Taylor Swift’s unparalleled concert film, “Taylor Swift: The Eras Tour,” has raised the bar for filmed musical concerts.
The spectacle was filmed over three nights last August at the SoFi Stadium in Inglewood, CA, and it’s not surprising that it Swiftly grossed $93 million in its opening screenings last weekend. It’s still in theaters, and is set for a 13-week run (with screenings only Thursdays through Sundays). If you’re a diehard fan, you’ve already seen it and screeched nirvana squeals, throughout its 2 hour-45 minute playout.
I’ve not been a Swiftie fan, but admit I’ve admired, from afar, her business tactics. At 33, she is the master of her craft with skills in collating tales that define her as a composer. I was curious to experience her glory on the movie screens, and have no regrets in buying tickets to the “Eras Tour.”
And in retrospect, “Eras Tour” was a revelation, demonstrating the singer’s acumen in packaging and showcasing her music, and it was a risk to launch such a behemoth endeavor, when audiences have mostly dodged the movie theaters this year. The last biggies on screen were summer’s “Barbie” and “Oppenheimer,” likely the big guns in next year’s Academy Awards.
“Eras Tour” is not the kind of flick that picks up Oscars. It could be deemed a documentary, but specifically, it’s a unique theatrical concert film.
Clearly, Swift is not a one-hit wonder, but instead a one-woman wonderment, delivering and curating her menu with 44 songs, many boasting admirable storylines, lifestyle vignettes, happy love and breakup blues, with original lyrics and melodies all penned by the singer herself.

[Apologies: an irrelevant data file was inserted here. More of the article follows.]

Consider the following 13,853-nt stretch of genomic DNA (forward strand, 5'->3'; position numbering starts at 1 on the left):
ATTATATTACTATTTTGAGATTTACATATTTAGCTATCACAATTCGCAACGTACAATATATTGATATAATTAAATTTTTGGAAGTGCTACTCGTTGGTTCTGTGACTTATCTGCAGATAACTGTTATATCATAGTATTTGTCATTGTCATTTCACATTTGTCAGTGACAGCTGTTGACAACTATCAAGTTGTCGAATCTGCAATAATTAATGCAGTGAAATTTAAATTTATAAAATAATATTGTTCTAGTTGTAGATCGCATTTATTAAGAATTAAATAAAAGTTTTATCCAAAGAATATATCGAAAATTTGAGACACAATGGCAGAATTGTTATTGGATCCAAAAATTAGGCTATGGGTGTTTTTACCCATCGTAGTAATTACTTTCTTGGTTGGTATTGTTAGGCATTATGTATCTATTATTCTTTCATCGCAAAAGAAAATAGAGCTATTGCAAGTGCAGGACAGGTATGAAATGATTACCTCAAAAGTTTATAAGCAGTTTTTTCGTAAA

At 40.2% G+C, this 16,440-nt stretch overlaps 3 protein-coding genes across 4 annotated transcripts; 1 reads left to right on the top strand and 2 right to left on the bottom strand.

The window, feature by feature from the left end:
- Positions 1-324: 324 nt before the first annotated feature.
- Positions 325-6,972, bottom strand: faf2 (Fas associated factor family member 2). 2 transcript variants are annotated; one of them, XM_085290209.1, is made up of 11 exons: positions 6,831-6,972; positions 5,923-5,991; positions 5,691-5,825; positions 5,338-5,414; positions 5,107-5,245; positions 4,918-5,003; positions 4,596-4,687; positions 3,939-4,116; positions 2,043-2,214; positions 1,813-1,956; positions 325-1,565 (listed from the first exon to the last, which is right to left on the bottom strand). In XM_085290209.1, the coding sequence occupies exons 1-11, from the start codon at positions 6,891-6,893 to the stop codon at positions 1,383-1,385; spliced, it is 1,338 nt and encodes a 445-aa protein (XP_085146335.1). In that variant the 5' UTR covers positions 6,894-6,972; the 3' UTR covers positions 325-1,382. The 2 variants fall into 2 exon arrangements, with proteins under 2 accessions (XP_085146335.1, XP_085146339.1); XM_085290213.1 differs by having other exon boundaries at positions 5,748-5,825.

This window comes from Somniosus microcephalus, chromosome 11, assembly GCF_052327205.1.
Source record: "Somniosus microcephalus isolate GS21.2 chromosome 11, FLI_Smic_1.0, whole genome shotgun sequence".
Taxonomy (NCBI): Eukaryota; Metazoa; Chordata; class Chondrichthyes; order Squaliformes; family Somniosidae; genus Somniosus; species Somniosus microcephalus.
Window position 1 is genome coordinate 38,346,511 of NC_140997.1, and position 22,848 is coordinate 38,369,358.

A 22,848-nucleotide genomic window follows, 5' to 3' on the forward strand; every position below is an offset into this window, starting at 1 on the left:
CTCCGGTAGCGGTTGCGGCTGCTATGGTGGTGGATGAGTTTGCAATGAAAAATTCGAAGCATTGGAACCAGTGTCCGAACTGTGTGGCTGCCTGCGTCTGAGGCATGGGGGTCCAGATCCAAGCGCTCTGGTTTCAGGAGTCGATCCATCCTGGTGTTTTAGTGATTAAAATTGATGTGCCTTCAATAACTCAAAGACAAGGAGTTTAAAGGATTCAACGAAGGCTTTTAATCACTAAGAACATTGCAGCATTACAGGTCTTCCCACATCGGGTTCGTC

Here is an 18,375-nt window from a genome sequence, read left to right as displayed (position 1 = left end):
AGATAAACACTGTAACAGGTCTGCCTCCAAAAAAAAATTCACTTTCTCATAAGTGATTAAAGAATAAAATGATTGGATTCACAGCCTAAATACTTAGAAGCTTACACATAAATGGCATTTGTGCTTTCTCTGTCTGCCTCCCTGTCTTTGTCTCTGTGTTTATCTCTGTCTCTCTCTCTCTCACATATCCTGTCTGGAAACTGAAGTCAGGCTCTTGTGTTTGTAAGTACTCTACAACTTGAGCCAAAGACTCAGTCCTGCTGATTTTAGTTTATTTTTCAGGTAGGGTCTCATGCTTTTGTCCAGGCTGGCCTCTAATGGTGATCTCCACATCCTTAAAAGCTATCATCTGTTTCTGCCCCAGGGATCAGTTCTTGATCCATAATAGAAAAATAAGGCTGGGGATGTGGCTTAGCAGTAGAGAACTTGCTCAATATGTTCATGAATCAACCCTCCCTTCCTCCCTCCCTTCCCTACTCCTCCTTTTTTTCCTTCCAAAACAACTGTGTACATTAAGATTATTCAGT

The songs derive from nine of her 10 albums, themed with titles that reflect her moods and her succinct notions. She immerses herself in the moment, curating her tunes to elevate her storytelling.
Directed by Sam Wrench, “Eras Tour” is an experiment of sorts. It also is a damn good commercial for Swift’s successful tour — a sanitized showcase of the first leg of her global jaunt — which amassed $4.1 billion and unhinged Ticketmaster when tickets first went on sale. Her tour will continue in the summer of 2024 – a long wait — but with a $19.89 ticket price to see “Eras,” Swift is going to collect a lot more change. Most attendees, in the first go-round of the film, are likely folks who didn’t buy tickets to the live concert, because simply, they couldn’t — the demand was larger than the supply. The film documents, happily, what happened in the concert, so she’s double-dipping with the theater concert. Because of her deal in staging the film, the film producers (natch, she’s one of ‘em) and her partner family — thanks to a SAG strike agreement — supposedly will get 56 per cent of the grosses, without picketing. Ka-ching!
Swift is dressed to thrill. Her costumes run the gamut, from short shorts to pants outfits, from flowing gowns to oversized capes; if Swift’s not visible, she’s changing outfits, but much of the fashion plate changes happen before your eyes. When a jacket is removed, it reveals a short outfit; when a floor-length coat is removed, it reveals formal wear. And with her model-inspired lanky legs and fashion-savvy demeanor, she is never mundane or dull in dress, radiating a rainbow of hues including white, purple, gold, silver, orange, red, blue and more, with twinkling rhinestones, beads and sequins to embrace her bright and glittery galaxy of style.